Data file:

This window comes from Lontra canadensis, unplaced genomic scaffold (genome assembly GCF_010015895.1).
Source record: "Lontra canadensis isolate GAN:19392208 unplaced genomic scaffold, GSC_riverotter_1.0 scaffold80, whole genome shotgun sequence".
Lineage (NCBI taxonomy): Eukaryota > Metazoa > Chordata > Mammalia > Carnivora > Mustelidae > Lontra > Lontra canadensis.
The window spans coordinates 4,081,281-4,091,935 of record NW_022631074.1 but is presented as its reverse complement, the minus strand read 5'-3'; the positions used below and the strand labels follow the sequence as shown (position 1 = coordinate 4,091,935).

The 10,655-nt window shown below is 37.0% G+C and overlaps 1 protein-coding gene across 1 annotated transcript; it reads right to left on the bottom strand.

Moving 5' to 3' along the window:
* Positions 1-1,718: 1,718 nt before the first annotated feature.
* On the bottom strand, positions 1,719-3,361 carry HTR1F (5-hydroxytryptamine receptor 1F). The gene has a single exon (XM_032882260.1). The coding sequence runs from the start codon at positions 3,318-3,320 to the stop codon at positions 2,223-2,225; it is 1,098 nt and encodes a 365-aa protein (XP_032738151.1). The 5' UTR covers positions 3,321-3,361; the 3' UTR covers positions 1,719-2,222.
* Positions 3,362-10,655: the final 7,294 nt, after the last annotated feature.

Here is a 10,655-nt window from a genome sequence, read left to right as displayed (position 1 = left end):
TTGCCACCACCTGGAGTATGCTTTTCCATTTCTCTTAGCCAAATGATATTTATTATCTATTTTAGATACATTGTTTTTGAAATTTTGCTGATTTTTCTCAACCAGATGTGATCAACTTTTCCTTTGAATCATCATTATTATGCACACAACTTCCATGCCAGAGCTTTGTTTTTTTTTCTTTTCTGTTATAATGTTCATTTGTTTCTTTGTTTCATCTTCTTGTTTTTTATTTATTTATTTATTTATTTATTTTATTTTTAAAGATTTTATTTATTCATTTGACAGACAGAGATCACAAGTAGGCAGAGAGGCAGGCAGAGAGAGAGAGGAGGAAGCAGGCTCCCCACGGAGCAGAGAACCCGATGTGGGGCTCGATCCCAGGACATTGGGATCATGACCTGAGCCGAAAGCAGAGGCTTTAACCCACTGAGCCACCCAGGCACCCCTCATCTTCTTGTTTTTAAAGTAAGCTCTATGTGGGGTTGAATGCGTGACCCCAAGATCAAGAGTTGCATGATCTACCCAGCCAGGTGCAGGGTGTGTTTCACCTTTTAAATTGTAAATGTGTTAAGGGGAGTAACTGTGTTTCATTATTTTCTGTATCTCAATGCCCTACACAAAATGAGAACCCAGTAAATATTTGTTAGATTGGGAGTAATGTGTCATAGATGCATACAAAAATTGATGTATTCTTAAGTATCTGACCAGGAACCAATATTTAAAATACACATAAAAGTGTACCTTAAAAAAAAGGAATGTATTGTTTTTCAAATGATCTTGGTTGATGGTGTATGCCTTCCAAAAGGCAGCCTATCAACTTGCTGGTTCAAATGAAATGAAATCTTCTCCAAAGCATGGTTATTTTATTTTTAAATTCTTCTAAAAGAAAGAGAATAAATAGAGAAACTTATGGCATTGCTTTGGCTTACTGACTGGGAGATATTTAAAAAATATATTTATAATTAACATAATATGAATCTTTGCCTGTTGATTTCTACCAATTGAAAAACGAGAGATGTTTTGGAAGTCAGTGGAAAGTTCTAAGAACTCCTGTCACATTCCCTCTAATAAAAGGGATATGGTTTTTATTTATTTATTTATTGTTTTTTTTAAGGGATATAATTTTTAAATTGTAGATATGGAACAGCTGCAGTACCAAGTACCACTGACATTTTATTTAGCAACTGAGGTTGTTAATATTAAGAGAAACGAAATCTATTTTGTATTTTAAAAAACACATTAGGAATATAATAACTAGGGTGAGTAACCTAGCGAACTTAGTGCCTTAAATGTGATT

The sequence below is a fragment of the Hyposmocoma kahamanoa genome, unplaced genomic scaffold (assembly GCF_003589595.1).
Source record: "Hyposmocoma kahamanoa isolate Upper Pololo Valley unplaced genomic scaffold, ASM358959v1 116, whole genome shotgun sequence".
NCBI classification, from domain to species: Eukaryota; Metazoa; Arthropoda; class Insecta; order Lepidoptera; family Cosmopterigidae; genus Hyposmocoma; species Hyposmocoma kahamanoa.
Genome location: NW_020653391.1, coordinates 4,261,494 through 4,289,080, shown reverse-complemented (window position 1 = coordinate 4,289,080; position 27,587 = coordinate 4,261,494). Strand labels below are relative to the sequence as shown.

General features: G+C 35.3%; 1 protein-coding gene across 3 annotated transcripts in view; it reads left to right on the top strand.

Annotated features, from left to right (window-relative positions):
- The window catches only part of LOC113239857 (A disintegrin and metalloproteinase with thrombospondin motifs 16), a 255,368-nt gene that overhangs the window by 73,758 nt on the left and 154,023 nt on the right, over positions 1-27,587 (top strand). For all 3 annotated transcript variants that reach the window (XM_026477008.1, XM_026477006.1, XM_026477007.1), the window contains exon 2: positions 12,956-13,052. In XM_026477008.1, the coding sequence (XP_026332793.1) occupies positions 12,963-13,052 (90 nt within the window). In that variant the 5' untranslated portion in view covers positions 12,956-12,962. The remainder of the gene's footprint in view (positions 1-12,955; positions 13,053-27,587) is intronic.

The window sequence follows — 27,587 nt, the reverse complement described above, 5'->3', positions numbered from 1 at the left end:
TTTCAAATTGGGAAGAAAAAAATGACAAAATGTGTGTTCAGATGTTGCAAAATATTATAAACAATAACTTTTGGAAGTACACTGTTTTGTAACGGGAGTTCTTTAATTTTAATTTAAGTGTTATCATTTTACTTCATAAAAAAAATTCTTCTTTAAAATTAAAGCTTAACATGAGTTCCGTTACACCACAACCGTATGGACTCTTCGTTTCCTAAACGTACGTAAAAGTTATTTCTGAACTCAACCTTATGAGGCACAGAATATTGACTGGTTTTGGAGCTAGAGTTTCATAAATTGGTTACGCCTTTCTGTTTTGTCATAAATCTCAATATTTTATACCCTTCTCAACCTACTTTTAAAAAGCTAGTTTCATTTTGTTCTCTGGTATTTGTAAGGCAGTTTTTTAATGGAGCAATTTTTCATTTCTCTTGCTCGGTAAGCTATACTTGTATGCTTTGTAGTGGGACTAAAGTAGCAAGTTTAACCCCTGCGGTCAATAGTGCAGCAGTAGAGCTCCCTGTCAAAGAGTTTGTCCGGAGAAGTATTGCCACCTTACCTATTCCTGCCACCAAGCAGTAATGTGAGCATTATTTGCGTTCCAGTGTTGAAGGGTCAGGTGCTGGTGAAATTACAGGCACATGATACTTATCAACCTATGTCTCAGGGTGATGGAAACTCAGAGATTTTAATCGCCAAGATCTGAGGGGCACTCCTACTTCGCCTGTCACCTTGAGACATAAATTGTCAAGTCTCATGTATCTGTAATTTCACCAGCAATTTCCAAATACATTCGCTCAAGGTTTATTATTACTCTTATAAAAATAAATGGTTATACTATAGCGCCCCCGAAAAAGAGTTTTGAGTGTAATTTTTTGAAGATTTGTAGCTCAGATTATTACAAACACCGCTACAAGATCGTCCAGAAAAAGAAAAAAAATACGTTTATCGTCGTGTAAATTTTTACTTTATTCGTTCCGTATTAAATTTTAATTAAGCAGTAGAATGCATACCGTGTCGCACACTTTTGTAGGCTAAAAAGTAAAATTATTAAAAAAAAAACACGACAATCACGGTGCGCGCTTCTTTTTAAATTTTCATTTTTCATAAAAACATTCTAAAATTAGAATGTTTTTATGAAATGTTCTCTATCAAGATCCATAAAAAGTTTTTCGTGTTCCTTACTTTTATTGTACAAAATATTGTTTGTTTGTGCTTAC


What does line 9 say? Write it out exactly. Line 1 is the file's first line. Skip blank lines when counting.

* Positions 3,362-10,655: the final 7,294 nt, after the last annotated feature.